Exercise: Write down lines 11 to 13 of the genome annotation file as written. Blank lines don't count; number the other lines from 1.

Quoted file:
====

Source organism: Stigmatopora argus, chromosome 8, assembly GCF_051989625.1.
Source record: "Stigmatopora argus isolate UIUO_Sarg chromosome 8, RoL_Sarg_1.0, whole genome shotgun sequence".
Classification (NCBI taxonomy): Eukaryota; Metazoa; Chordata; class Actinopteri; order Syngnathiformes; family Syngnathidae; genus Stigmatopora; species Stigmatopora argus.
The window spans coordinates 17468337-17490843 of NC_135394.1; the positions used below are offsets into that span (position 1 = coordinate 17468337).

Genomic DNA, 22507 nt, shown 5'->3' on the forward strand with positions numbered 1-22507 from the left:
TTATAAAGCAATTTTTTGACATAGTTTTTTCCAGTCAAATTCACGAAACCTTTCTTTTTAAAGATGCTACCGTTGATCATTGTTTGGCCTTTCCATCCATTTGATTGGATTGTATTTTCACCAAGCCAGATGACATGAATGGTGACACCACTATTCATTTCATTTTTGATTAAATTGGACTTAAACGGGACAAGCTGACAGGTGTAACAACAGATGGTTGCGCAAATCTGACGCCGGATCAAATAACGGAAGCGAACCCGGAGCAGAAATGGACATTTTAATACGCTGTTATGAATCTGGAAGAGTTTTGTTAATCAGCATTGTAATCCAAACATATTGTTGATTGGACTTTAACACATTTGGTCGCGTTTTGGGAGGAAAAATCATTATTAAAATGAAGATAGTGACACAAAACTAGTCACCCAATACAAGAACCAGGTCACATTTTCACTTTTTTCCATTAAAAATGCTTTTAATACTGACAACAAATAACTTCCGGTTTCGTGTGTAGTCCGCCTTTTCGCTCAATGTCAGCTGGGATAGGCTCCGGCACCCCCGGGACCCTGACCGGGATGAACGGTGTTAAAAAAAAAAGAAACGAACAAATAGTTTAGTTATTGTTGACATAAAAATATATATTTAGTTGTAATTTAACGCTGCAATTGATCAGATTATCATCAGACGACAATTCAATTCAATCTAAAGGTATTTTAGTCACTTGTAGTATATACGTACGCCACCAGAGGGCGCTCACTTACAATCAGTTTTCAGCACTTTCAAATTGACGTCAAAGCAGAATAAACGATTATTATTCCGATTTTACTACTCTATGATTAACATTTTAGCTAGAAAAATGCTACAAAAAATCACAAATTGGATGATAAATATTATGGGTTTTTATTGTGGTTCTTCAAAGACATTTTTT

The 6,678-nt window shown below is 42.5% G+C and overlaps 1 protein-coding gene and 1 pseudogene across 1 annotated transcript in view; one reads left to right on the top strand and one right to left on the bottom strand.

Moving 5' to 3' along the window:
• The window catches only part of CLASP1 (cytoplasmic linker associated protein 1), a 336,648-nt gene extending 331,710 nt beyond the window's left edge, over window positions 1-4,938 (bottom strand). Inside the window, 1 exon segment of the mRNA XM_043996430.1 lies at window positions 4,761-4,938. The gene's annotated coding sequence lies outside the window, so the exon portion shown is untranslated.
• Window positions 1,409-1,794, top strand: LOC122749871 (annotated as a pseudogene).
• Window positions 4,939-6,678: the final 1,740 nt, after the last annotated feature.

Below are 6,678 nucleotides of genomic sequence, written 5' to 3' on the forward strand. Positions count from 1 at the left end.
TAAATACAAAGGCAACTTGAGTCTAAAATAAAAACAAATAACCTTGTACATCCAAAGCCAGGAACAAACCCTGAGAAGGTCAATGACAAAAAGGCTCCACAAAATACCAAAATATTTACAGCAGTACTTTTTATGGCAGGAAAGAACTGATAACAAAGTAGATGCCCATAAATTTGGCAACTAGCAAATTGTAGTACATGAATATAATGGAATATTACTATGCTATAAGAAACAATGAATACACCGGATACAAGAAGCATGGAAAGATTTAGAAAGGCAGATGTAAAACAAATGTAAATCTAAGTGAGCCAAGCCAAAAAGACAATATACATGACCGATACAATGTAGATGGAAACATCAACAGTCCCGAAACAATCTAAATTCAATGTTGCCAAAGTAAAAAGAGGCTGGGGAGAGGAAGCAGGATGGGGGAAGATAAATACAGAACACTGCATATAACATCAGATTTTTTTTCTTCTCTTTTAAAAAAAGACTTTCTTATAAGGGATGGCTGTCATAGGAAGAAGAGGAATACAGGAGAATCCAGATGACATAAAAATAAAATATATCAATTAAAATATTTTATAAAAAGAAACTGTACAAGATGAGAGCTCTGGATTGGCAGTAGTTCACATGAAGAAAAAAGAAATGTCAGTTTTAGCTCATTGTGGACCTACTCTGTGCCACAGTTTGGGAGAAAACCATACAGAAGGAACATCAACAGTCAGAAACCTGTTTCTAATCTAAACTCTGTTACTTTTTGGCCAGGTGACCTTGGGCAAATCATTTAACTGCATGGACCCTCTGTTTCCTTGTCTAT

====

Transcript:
• Window positions 4,939-6,678: the final 1,740 nt, after the last annotated feature.

Below are 6,678 nucleotides of genomic sequence, written 5' to 3' on the forward strand. Positions count from 1 at the left end.
TAAATACAAAGGCAACTTGAGTCTAAAATAAAAACAAATAACCTTGTACATCCAAAGCCAGGAACAAACCCTGAGAAGGTCAATGACAAAAAGGCTCCACAAAATACCAAAATATTTACAGCAGTACTTTTTATGGCAGGAAAGAACTGATAACAAAGTAGATGCCCATAAATTTGGCAACTAGCAAATTGTAGTACATGAATATAATGGAATATTACTATGCTATAAGAAACAATGAATACACCGGATACAAGAAGCATGGAAAGATTTAGAAAGGCAGATGTAAAACAAATGTAAATCTAAGTGAGCCAAGCCAAAAAGACAATATACATGACCGATACAATGTAGATGGAAACATCAACAGTCCCGAAACAATCTAAATTCAATGTTGCCAAAGTAAAAAGAGGCTGGGGAGAGGAAGCAGGATGGGGGAAGATAAATACAGAACACTGCATATAACATCAGATTTTTTTTCTTCTCTTTTAAAAAAAGACTTTCTTATAAGGGATGGCTGTCATAGGAAGAAGAGGAATACAGGAGAATCCAGATGACATAAAAATAAAATATATCAATTAAAATATTTTATAAAAAGAAACTGTACAAGATGAGAGCTCTGGATTGGCAGTAGTTCACATGAAGAAAAAAGAAATGTCAGTTTTAGCTCATTGTGGACCTACTCTGTGCCACAGTTTGGGAGAAAACCATACAGAAGGAACATCAACAGTCAGAAACCTGTTTCTAATCTAAACTCTGTTACTTTTTGGCCAGGTGACCTTGGGCAAATCATTTAACTGCATGGACCCTCTGTTTCCTTGTCTAT